by Amber DiPietra and Denise Leto
Chicago: Kenning Editions, 2011.
Reviewed by Kristen Stone, poetry editor
Wikipedia defines waveform as “the shape and form of a signal such as a wave moving in a physical medium or an abstract representation. [Where the wave doesn’t allow direct visual representation] ‘waveform’ refers to the shape of a graph of the varying quantity against time or distance… By extension, the term ‘waveform’ also describes the shape of the graph of any varying quantity against time.”
Waveform is a conversation and a meditation. The speakers are two writers with disabilities; the materials the two women draw from in this collaborative language project include Deleuze and Guattari’s A Thousand Plateaus, swimming in the Gulf of Mexico (“oily green water, hold and shallow”), their own medical records, friends’ blogs and emails, waking up in pain: a catalog of efforts.
Throughout the book, images recur of gravity, surrender, effort, flow. The document marks the space between thinking and writing— knowing that the words, the labor of the body to form them, is precious: “a distillation of suspense in the line. will it be written?” (3). What energy does it take to think, to write: “reminded of how/my back and neck keep the time i spend writing— a/ grindy rhythm/that sort of counters the effort to lose myself in words.”
Waveform asks us to consider, too, the relationship between self-consciousness and the body, the connection between pain, effort, and writing: “I am just using words to touch places in my/body that have gone numb, quiet, crunched”
What is the relationship of the waveform to gravity?
How something or someone falls to the earth, falling through time. The effort it takes to rise, the relationship between effort and flow. Carrying the body to the ocean so that it can be buoyed in the salt water: salt the opposite of gravity: my grandmother trying to teach us to float in the ocean. If you hold your breath, you’ll float better. you have more air inside. Her soft breasts, scarred and tattooed from radiation, threatened to slide out of her one-piece like their own ocean animals. Us, little, furiously treading water, vertical while our horizontal grandmother rose and fell with the waves, her ten toenails painted coral, sticking up out of the gray water. We are quick and stiff: holding my breath makes my whole body tense; the fear of sinking and the effort to stay up, kicking my skinny legs: we pant like puppies. Once you give up the fear of sinking you can breathe slowly and you will float, dropping below the surface slightly with each exhale, rising again as you breathe in. Later, grown, I practice yoga, I swim in a pool, I dance and strut as a member of my local drag troupe: remembering these lessons in resistance and surrender, a more complicated relationship between effort and release. Surrender and the breath: the body doing its strange work: moving uncertainly through space.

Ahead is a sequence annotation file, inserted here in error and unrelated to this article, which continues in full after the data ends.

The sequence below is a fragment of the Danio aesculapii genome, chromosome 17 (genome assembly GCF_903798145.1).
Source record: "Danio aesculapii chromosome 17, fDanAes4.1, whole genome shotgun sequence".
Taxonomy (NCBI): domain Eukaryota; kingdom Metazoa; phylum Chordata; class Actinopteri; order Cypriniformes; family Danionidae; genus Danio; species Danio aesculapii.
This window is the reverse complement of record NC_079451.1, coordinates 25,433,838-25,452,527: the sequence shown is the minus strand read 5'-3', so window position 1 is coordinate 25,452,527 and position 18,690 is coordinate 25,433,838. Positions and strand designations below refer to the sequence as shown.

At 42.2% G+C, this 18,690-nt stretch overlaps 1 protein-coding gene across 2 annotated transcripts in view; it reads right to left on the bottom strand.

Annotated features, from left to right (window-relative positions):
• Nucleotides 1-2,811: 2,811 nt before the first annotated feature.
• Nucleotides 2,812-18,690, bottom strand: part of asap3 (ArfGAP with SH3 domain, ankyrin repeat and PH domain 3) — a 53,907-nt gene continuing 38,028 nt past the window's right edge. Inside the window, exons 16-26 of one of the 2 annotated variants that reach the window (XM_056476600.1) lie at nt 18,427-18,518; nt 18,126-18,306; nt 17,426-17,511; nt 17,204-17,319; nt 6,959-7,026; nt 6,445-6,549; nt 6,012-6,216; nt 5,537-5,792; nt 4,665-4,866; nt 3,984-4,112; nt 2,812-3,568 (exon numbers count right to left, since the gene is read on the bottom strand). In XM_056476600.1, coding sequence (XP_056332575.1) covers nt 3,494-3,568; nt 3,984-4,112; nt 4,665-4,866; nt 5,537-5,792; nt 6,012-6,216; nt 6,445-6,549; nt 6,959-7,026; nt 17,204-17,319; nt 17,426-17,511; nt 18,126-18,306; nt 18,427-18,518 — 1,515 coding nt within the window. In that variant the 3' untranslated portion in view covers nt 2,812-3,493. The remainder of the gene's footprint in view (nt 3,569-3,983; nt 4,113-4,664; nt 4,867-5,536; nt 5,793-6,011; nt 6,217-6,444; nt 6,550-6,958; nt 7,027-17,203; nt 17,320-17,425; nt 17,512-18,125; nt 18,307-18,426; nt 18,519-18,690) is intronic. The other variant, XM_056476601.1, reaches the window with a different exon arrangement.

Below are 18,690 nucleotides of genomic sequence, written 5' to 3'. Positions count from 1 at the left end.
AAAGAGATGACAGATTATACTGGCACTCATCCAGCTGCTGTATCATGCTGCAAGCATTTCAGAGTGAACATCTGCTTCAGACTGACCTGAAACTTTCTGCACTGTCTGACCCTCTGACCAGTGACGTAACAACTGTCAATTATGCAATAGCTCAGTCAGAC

The language of Waveform, I would warn, is not what people call ‘accessible,’ when they want to curl up on the couch, with a mug of tea or a glass of wine, to do the thing called ‘reading some poetry.’ The language is dreamy, hypnotic, best read aloud while trying to find the most comfortable position and not forgetting you have/are a body.
A beautiful, difficult book that mimics the experience of writing itself, Amber DiPietra and Denise Leto’s Waveform is available from SPD